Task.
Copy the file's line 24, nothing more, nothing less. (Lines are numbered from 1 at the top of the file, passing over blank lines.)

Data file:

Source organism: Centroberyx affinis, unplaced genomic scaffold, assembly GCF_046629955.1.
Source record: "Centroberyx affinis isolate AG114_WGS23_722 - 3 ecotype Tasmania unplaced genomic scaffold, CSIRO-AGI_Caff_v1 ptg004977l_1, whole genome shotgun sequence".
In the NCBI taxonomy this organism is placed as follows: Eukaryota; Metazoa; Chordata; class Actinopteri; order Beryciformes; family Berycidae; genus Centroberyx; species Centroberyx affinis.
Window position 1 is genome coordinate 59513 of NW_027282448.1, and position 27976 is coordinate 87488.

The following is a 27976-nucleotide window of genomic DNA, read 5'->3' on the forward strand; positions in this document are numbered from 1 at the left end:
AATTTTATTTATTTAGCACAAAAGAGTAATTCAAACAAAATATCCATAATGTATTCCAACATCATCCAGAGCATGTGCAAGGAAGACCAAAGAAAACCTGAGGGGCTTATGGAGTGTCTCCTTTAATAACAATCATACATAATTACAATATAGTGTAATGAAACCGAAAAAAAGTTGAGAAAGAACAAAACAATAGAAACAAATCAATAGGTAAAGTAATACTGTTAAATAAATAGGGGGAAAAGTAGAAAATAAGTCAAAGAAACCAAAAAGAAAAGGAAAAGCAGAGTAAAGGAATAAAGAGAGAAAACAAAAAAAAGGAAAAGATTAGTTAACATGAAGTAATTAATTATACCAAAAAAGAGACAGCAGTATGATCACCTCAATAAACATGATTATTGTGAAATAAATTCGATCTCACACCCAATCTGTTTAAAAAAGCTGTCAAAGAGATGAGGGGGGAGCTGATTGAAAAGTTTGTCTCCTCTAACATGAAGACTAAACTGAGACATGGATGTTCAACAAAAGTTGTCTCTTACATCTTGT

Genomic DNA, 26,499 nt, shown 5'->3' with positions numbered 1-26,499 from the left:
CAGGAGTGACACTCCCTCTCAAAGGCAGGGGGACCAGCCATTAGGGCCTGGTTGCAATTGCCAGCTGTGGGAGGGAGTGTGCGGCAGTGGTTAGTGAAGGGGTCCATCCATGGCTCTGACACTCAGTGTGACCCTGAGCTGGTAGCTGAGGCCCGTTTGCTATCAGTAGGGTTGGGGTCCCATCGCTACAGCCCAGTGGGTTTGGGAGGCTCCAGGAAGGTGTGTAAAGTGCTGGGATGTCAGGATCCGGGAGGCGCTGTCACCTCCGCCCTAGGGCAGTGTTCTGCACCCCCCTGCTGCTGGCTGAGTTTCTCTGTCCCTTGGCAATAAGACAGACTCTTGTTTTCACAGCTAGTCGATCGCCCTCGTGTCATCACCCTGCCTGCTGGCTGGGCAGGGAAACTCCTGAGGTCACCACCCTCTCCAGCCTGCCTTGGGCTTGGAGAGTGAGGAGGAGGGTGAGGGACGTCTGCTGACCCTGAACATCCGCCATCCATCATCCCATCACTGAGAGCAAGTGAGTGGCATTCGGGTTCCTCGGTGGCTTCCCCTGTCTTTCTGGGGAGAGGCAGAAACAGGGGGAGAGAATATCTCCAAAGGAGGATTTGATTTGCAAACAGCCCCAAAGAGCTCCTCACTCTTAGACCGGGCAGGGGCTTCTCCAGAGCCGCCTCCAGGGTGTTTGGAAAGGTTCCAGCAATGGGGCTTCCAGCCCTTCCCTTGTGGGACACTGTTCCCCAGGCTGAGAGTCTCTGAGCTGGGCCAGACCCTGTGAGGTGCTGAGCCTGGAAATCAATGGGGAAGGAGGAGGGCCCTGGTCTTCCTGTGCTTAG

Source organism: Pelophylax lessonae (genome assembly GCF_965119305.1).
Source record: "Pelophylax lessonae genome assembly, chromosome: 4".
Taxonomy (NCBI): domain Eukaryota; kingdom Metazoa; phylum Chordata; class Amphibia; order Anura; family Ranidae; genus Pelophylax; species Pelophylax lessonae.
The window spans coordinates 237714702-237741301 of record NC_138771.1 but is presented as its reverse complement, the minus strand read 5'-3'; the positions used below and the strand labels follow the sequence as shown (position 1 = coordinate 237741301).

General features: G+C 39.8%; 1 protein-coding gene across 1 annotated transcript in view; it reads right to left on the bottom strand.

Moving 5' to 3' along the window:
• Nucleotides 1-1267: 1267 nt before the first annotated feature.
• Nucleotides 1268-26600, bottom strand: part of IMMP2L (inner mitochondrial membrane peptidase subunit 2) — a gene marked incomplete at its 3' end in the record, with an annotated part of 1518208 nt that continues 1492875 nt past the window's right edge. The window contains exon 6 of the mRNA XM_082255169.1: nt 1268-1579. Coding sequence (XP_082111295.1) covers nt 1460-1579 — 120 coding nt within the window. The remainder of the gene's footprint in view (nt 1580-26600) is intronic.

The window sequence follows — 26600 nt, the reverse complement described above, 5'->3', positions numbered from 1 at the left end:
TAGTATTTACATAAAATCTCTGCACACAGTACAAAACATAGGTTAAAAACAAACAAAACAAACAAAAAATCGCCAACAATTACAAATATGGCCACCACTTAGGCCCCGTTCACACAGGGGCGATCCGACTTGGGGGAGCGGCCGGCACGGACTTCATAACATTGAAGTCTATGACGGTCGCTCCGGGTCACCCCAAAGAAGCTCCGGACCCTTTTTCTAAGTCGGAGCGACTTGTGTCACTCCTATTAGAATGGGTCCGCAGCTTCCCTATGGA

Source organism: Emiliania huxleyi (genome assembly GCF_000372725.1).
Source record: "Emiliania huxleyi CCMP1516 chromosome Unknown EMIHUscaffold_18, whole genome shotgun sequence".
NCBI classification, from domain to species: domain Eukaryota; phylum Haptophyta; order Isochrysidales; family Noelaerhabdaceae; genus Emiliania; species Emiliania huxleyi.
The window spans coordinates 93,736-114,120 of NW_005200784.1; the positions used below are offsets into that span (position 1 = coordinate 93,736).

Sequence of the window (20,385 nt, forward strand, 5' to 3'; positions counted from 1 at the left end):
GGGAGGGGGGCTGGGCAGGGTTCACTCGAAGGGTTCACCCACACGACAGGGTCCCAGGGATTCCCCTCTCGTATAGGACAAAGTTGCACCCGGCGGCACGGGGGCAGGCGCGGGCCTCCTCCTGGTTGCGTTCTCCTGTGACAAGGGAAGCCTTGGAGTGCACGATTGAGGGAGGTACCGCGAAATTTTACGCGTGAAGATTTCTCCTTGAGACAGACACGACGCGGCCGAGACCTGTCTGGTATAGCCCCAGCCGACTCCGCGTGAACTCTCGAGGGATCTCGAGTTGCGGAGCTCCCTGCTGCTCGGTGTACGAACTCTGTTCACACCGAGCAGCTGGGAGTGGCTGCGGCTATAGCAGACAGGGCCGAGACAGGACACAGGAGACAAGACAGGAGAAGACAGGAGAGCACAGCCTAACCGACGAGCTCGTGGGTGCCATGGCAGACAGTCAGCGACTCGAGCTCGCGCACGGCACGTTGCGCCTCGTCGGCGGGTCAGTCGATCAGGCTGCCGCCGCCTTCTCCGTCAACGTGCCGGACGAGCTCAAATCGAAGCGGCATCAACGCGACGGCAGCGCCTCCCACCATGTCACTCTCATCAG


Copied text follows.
GGGAGGGGGGCTGGGCAGGGTTCACTCGAAGGGTTCACCCACACGACAGGGTCCCAGGGATTCCCCTCTCGTATAGGACAAAGTTGCACCCGGCGGCACGGGGGCAGGCGCGGGCCTCCTCCTGGTTGCGTTCTCCTGTGACAAGGGAAGCCTTGGAGTGCACGATTGAGGGAGGTACCGCGAAATTTTACGCGTGAAGATTTCTCCTTGAGACAGACACGACGCGGCCGAGACCTGTCTGGTATAGCCCCAGCCGACTCCGCGTGAACTCTCGAGGGATCTCGAGTTGCGGAGCTCCCTGCTGCTCGGTGTACGAACTCTGTTCACACCGAGCAGCTGGGAGTGGCTGCGGCTATAGCAGACAGGGCCGAGACAGGACACAGGAGACAAGACAGGAGAAGACAGGAGAGCACAGCCTAACCGACGAGCTCGTGGGTGCCATGGCAGACAGTCAGCGACTCGAGCTCGCGCACGGCACGTTGCGCCTCGTCGGCGGGTCAGTCGATCAGGCTGCCGCCGCCTTCTCCGTCAACGTGCCGGACGAGCTCAAATCGAAGCGGCATCAACGCGACGGCAGCGCCTCCCACCATGTCACTCTCATCAG